One of the challenges in any classroom is engaging students with what is being taught during their “free time” inside and outside of scheduled class periods. A great way to engage students who come to Bible class early, whose parents come late to retrieve them or who are in the building at other times is to set up permanent learning centers where the aspects within the center can be changed periodically to keep them fresh for students who use them.
Museums and historical tourist venues like homes and castles often have great interactive children’s exhibits that can easily be tweaked to include content from cultures and time periods found in the Bible. You can also find examples of interactive exhibits that are designed to teach principles like recycling or preserving history. These too can often be adapted to reinforce biblical character traits, scripture comprehension and memory and a host of other Christian principles. Many museums also have interactive exhibits to teach children new vocabulary words and geography facts.
There are some basic principles to consider as you begin creating these micro environments in your Bible classrooms and other ministry environments.
- Find locations to use that won’t be in the way during times the room is in use, but are visible enough to draw in students. If the exhibits have to be constantly moved, they will eventually annoy volunteers. If they are too hidden, they won’t be used.
- Actual hands-on activities work the best. Computers and worksheets aren’t actually the best learning vehicles for this purpose.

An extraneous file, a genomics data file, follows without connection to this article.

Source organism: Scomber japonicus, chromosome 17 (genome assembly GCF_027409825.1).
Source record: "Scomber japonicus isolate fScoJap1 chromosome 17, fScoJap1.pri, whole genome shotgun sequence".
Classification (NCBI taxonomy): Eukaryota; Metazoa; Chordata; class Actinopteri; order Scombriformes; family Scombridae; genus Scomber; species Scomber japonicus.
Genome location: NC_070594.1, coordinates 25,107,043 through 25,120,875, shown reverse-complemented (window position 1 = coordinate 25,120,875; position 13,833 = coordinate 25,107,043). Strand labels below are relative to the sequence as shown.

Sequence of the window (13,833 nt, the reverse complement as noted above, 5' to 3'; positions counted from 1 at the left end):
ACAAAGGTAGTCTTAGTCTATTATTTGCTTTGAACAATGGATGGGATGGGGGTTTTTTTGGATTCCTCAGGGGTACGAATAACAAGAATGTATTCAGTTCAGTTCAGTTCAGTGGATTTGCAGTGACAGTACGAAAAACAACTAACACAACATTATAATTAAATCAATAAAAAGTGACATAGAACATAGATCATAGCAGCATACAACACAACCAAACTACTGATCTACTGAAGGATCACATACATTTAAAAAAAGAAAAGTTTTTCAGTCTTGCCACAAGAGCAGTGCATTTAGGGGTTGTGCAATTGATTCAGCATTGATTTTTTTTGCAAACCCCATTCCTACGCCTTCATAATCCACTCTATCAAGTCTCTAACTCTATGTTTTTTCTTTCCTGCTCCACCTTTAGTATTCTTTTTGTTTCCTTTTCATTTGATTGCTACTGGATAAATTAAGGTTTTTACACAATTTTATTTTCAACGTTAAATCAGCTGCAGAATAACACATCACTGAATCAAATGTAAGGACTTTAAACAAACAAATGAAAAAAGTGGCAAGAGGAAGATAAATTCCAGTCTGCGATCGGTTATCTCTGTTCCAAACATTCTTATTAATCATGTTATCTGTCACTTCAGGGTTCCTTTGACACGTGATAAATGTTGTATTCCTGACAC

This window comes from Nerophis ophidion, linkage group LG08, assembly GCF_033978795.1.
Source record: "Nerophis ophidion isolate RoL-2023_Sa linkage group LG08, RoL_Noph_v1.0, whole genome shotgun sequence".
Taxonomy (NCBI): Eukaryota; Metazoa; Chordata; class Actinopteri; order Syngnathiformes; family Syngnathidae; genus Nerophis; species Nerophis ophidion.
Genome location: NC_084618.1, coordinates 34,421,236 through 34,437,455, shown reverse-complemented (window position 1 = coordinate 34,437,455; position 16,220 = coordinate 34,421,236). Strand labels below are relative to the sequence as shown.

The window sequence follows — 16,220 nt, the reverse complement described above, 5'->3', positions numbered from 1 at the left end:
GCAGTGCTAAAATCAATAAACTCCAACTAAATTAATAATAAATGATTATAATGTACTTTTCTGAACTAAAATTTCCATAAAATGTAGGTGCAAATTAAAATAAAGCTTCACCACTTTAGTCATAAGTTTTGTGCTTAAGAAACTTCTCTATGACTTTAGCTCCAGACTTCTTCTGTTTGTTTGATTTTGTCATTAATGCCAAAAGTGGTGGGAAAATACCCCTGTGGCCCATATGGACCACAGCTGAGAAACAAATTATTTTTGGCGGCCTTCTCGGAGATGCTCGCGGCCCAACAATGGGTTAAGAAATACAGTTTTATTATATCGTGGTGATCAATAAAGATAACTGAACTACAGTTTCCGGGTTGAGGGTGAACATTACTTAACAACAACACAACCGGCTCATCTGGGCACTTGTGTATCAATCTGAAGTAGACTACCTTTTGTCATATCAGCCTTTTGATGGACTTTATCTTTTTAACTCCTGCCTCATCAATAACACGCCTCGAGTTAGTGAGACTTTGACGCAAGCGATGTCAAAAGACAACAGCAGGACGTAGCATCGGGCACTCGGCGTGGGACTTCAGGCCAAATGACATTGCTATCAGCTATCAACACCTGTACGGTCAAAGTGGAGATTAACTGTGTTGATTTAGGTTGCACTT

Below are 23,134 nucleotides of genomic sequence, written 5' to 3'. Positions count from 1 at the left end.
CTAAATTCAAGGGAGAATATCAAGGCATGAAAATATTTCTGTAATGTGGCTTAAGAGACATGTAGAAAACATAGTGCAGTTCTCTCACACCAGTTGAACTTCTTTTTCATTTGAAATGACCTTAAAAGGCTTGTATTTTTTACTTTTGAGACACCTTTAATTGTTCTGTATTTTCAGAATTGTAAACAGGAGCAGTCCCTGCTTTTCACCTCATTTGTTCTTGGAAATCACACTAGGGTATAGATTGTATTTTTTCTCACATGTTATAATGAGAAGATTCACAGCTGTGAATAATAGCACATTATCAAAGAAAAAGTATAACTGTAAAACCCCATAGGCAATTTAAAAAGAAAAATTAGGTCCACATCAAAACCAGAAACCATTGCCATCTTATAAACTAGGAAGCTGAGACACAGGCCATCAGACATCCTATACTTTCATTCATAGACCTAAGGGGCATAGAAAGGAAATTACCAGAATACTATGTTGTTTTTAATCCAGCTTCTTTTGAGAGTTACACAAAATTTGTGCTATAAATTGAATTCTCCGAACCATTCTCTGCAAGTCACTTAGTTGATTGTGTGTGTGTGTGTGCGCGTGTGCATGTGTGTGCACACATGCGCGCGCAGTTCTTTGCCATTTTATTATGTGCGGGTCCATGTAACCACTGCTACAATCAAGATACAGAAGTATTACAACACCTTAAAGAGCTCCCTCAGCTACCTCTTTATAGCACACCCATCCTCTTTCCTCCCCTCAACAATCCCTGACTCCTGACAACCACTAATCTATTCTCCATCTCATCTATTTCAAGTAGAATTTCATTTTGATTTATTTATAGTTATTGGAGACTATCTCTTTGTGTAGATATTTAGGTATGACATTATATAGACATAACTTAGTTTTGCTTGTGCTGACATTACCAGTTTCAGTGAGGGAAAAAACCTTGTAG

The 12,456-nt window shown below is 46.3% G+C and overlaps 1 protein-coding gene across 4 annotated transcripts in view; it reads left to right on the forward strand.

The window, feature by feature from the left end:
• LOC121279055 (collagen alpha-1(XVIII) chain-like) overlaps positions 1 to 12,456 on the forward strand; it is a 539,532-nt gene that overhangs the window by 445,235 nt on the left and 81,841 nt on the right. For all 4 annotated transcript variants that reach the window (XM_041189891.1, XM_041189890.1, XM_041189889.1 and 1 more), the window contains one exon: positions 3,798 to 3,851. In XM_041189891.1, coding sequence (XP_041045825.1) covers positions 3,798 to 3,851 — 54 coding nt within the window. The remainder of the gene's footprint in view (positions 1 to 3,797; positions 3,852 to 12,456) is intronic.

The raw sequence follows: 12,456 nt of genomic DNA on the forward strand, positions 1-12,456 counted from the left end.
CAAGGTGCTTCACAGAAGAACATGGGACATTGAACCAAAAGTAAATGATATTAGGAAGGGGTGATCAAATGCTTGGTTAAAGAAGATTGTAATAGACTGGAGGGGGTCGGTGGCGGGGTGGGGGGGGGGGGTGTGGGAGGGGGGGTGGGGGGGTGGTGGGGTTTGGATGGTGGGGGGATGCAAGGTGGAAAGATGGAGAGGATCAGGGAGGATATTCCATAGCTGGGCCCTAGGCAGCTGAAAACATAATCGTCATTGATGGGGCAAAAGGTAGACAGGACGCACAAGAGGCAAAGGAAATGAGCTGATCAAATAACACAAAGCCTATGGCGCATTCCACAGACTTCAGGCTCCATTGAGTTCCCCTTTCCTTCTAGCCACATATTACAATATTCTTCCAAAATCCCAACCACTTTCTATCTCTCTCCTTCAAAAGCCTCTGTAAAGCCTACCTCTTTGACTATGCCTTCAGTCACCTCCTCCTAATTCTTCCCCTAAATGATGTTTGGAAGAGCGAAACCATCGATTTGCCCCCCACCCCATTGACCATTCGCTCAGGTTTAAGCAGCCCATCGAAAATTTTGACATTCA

- Make everything as sturdy and “kid proof” as possible. Hopefully, your centers will get a lot of use and your volunteers won’t always be able to monitor what is being done at them. Very young children can unintentionally destroy things, so make everything as indestructible as possible.
- Set up centers where you can use the same type of activity, but change the content frequently. If you have a center where children have to guess various scents from the Bible, only have a handful available to guess at any one time. Then change the content to different scents on a regular schedule. If you keep a spreadsheet schedule for yourself, you can cycle through the same scents over the course of several months or a year.
- Change the content in every center regularly. If you don’t, after children have tried every center, they will grow bored. Notice patterns of use and factor in the number of centers to come up with a schedule for changing them.
- Advertise when content has been changed. Not subtly, but like you are Coke with a new product to sell. Generate excitement and buzz. You will know you are on the right track when teens and members without kids are checking out the centers!
- Have an introductory session where children and parents are taught how to use the various centers and any rules you have for them. Sometimes things aren’t as intuitive as we think. Teaching how to do a center (not the answers, but the process) will help minimize frustration.
- Put printed laminated instructions at each center. Every center should have two sets of instructions, one for that particular center and the other to remind everyone of the basic rules of use. For non-readers, you may also want to provide picture instructions.
- Regularly remind children and parents about the exhibits and encourage them to come at various times to help enhance their children’s Bible knowledge and comprehension. Once again, this shouldn’t be subtle advertising. People forget or new people attend. Keeping the buzz going (“What new surprises can be found in our interactive learning centers next week? Come check them out and tell us what you found!”) is crucial.
Interactive learning environments are a great way to reinforce what your students are learning in class and to teach them information you don’t have the time to cover in class. In our next post, we will give you several ideas to try based on our recent visits to museums in the United States and Europe.